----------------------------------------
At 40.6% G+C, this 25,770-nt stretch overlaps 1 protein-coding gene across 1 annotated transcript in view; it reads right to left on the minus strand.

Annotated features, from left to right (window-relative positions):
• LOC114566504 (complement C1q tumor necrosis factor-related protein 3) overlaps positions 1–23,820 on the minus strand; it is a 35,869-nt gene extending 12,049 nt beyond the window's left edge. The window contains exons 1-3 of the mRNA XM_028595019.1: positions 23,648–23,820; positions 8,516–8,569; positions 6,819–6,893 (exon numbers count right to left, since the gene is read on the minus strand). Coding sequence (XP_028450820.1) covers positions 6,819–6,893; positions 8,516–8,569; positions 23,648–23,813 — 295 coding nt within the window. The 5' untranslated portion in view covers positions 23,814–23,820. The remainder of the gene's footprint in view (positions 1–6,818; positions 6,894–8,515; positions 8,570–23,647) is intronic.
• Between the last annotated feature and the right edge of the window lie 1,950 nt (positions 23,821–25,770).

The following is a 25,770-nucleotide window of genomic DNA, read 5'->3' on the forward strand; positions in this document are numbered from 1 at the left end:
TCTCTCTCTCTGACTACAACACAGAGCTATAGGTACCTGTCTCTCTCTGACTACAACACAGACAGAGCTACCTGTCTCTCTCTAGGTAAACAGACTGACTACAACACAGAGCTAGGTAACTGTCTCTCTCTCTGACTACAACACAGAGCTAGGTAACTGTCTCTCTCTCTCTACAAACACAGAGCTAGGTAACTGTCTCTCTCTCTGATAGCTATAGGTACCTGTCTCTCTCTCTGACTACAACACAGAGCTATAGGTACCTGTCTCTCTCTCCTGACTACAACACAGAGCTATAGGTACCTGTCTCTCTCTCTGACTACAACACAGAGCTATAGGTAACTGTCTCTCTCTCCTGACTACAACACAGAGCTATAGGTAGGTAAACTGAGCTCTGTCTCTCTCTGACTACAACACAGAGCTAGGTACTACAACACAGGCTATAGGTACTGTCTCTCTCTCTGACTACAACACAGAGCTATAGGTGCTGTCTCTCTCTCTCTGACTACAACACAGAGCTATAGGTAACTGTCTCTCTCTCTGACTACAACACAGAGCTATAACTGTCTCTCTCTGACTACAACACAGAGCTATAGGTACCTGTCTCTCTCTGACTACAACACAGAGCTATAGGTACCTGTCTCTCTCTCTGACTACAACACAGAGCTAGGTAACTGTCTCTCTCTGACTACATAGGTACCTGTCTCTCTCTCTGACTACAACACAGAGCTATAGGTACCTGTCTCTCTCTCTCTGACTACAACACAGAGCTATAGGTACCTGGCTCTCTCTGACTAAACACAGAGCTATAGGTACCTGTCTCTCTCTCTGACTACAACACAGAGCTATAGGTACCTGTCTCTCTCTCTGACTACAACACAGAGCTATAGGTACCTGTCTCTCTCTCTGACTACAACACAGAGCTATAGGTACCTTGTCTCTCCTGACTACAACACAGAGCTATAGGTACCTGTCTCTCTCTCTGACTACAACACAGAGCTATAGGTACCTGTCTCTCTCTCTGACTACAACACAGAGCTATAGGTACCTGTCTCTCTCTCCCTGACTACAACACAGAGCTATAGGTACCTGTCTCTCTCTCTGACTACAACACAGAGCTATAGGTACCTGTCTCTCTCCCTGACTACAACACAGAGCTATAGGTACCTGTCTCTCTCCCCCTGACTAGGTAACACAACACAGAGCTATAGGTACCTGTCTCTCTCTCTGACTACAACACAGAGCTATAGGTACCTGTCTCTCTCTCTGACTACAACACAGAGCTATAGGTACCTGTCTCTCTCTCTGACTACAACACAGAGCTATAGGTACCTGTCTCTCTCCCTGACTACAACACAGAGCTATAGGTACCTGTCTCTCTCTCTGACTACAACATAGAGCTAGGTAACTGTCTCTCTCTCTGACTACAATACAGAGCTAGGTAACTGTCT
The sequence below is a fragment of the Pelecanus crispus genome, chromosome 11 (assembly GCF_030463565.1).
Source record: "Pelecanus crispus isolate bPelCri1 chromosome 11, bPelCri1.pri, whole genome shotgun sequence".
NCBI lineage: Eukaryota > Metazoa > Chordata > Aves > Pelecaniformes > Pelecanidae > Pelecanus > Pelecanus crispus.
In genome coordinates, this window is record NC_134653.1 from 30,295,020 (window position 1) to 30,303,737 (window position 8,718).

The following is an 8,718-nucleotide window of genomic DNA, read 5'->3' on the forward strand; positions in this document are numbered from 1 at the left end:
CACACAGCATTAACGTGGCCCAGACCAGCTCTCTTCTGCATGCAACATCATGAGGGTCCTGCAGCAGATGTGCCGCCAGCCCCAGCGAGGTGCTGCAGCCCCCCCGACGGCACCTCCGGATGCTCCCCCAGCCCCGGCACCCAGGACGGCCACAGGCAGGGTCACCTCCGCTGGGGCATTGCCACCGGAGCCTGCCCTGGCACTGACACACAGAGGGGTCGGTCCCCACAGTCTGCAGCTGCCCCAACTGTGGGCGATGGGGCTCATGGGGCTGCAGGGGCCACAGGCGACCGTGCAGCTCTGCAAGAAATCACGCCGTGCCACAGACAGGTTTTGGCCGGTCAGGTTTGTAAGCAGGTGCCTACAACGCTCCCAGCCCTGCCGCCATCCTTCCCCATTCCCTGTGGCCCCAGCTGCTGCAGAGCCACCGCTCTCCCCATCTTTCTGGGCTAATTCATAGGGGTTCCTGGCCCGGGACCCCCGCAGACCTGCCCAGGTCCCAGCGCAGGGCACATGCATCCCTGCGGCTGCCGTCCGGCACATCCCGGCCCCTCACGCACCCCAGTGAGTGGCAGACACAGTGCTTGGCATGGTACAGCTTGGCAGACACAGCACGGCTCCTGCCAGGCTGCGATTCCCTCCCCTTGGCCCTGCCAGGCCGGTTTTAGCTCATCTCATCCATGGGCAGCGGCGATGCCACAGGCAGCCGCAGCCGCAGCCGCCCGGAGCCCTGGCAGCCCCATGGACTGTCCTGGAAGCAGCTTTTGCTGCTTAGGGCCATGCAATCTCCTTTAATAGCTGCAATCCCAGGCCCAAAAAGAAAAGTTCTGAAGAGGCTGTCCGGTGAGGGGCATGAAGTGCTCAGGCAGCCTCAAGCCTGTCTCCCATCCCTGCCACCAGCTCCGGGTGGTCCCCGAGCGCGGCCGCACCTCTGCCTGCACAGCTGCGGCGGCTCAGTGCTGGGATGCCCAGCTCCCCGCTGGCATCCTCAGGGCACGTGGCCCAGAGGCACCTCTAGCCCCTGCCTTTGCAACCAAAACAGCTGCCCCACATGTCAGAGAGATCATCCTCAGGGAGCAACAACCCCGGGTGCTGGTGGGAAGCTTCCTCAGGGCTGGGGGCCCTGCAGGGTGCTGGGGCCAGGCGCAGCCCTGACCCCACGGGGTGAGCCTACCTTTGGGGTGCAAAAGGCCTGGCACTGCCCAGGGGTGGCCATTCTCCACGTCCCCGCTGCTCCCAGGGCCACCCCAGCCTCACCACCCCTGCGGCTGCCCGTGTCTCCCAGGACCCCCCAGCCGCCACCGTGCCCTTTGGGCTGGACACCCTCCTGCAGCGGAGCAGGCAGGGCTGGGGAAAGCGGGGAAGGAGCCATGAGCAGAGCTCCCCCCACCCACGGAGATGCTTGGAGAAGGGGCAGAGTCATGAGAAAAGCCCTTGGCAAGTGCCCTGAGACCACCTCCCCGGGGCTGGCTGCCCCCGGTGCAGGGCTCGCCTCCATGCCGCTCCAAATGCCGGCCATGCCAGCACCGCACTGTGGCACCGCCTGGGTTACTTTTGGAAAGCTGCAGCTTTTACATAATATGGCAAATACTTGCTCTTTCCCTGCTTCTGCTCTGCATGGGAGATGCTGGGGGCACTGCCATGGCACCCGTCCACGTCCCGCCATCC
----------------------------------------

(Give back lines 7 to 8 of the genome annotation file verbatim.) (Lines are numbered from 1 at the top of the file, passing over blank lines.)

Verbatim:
The sequence below is a fragment of the Pelecanus crispus genome, chromosome 11 (assembly GCF_030463565.1).
Source record: "Pelecanus crispus isolate bPelCri1 chromosome 11, bPelCri1.pri, whole genome shotgun sequence".